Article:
Michael Lynn tells court his €27m loans were not ‘a scheme designed to defraud’ banks

Former lawyer Michael Lynn told his multimillion-dollar theft trial that he didn’t steal “a penny” and there was no scheme designed to defraud the banks.

Mr Lynn (53) of Millbrook Court, Red Cross, Co. Wicklow, is on trial for the theft of around £27million from seven financial institutions. He pleaded not guilty to 21 counts of robbery in Dublin between October 23, 2006 and April 20, 2007.

On his eighth day on the witness stand at Dublin Circuit Criminal Court, he was cross-examined by solicitor Paddy McGrath SC.

Mr McGrath told Mr Lynn he was an experienced lawyer who had built a property empire. Mr Lynn agreed he was an experienced lawyer who got involved in the property market, but said he objected to the term ’empire’, which he found abhorrent.

He said the allegation that he stole €27million from the banks was incorrect, saying: ‘I didn’t steal a penny from the banks.

Mr. McGrath told him that he had operated a scheme of undertakings with the banks by getting Liz Doyle, a legal executive who worked for Mr. Lynn at the time, to fraudulently sign those undertakings on behalf of Fiona McAleenan, a firm lawyer. , or have Ms. McAleenan sign without knowing all the details of the undertakings.

“Liz Doyle was your eyes and ears, you tricked her into falsifying covenant statements to deliberately misrepresent your assets,” the attorney said. Mr. Lynn said that was incorrect.

The lawyer told him that there were no secret agreements between him and the banks, as Mr. Lynn claimed in his testimony to the jury. He said he disagreed and said there was a long history of lending with the banks in question.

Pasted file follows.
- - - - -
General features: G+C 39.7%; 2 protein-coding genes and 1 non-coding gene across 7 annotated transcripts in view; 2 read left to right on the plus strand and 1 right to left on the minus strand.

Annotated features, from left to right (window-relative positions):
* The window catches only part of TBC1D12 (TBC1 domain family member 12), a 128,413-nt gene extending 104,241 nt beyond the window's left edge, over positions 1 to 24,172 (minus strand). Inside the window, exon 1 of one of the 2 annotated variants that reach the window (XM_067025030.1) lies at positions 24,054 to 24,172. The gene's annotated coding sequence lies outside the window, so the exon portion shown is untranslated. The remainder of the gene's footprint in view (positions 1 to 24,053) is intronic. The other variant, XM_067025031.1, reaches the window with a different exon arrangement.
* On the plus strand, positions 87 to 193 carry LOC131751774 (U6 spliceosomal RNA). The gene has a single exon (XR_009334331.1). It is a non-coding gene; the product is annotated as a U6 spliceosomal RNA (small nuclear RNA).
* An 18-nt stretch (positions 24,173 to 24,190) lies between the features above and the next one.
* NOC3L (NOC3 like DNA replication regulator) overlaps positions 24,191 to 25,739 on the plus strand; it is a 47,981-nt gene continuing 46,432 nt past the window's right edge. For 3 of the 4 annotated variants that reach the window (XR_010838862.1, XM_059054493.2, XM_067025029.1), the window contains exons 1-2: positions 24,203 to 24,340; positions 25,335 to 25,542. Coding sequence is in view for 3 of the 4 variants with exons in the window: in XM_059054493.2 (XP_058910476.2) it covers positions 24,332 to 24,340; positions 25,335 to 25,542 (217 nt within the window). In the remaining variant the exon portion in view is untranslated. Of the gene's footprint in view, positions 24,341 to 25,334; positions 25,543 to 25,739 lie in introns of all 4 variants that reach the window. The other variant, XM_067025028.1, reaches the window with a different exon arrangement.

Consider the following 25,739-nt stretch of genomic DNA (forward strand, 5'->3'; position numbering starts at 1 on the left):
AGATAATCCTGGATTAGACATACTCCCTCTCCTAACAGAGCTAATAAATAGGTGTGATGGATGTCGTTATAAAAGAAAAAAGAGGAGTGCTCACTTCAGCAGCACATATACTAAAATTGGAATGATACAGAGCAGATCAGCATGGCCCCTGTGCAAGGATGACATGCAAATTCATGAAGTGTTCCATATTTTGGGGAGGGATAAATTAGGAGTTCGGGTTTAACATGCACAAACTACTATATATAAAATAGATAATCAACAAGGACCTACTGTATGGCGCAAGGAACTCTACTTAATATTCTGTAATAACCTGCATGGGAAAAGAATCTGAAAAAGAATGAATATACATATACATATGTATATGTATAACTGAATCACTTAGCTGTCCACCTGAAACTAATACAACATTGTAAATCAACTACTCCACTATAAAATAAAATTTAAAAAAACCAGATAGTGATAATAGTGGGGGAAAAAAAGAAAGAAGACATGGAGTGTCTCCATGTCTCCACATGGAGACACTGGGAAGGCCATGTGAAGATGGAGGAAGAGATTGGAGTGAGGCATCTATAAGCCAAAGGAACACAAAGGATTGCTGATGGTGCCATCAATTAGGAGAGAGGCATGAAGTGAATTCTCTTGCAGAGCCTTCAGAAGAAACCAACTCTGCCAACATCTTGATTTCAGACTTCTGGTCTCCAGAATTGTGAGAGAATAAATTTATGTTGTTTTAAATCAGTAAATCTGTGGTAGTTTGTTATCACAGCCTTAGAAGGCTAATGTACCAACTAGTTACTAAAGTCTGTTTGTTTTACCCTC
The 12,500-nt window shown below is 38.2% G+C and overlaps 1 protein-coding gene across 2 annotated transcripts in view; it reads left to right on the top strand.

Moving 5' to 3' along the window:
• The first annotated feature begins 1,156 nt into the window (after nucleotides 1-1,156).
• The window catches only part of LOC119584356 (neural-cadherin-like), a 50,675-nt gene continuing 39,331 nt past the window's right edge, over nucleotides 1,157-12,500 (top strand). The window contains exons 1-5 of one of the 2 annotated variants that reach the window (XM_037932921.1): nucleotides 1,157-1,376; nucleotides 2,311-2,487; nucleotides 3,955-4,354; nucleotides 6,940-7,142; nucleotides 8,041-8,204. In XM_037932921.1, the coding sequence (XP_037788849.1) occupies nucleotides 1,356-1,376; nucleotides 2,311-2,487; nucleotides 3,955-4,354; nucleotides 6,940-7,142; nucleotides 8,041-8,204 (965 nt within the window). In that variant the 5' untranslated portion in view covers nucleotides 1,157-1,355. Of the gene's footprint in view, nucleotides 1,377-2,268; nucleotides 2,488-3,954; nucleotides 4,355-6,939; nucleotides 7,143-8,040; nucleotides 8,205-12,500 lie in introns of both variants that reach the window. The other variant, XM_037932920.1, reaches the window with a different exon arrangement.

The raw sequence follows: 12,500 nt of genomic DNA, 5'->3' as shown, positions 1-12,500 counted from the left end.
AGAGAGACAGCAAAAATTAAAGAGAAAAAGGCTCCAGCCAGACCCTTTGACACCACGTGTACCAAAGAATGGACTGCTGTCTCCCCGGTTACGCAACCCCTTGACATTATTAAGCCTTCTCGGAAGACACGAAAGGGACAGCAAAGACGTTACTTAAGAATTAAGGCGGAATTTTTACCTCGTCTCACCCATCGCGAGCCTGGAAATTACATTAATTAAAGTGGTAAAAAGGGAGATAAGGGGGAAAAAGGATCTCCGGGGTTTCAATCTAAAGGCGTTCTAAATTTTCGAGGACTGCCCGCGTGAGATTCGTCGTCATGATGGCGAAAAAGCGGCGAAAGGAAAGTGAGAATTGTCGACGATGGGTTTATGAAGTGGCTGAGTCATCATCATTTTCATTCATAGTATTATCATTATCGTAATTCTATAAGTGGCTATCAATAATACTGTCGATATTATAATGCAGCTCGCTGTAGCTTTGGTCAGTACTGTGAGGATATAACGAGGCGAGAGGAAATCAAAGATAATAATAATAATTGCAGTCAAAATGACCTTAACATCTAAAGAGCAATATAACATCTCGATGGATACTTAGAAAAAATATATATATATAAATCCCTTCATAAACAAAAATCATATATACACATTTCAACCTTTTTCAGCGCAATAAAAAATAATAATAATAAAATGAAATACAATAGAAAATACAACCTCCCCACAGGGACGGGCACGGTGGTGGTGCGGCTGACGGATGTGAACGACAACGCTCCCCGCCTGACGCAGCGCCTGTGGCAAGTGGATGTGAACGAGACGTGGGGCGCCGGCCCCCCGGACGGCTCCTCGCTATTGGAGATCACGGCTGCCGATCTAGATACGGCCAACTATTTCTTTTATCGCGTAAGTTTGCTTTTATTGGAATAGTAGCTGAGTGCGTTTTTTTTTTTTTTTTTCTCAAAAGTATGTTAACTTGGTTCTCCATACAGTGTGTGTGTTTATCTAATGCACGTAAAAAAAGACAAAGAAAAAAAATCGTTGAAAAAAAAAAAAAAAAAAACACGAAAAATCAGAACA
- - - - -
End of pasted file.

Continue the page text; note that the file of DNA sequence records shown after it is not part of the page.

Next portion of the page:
He said the lawyer’s assertion that the loans were for specific purposes and that he had misused the money for other purposes was completely incorrect. He said the banks were “well aware” of what he intended to do and do with the loans.

‘To do business’

Mr McGrath told him the only reason he hadn’t defrauded Anglo Irish Bank was because they had a different system of loan covenants, saying ‘they were lucky they weren’t defrauded “.

“No, that’s not a fair representation. It was in no way a scheme designed to defraud, it was just about doing business,” he said.

Mr McGrath explained to the witness that for 15 years “you did everything in your power to avoid being held accountable” for his actions. “You never wanted to tell this pack of lies or take responsibility,” the lawyer said.

Mr Lynn said this was incorrect and that he had served five years in prison in Brazil and was fighting these charges because he was adamant that the banks knew what was going on and that he did not tell them. not stolen.

“I am many things but I am not a thief,” he said. Judge Martin Nolan told the jury that Mr Lynn had no legal obligation to remain in Ireland when he left for the UK, Portugal or Brazil and that he had not broken any law in s going there.

The trial continues.

Garland K. Long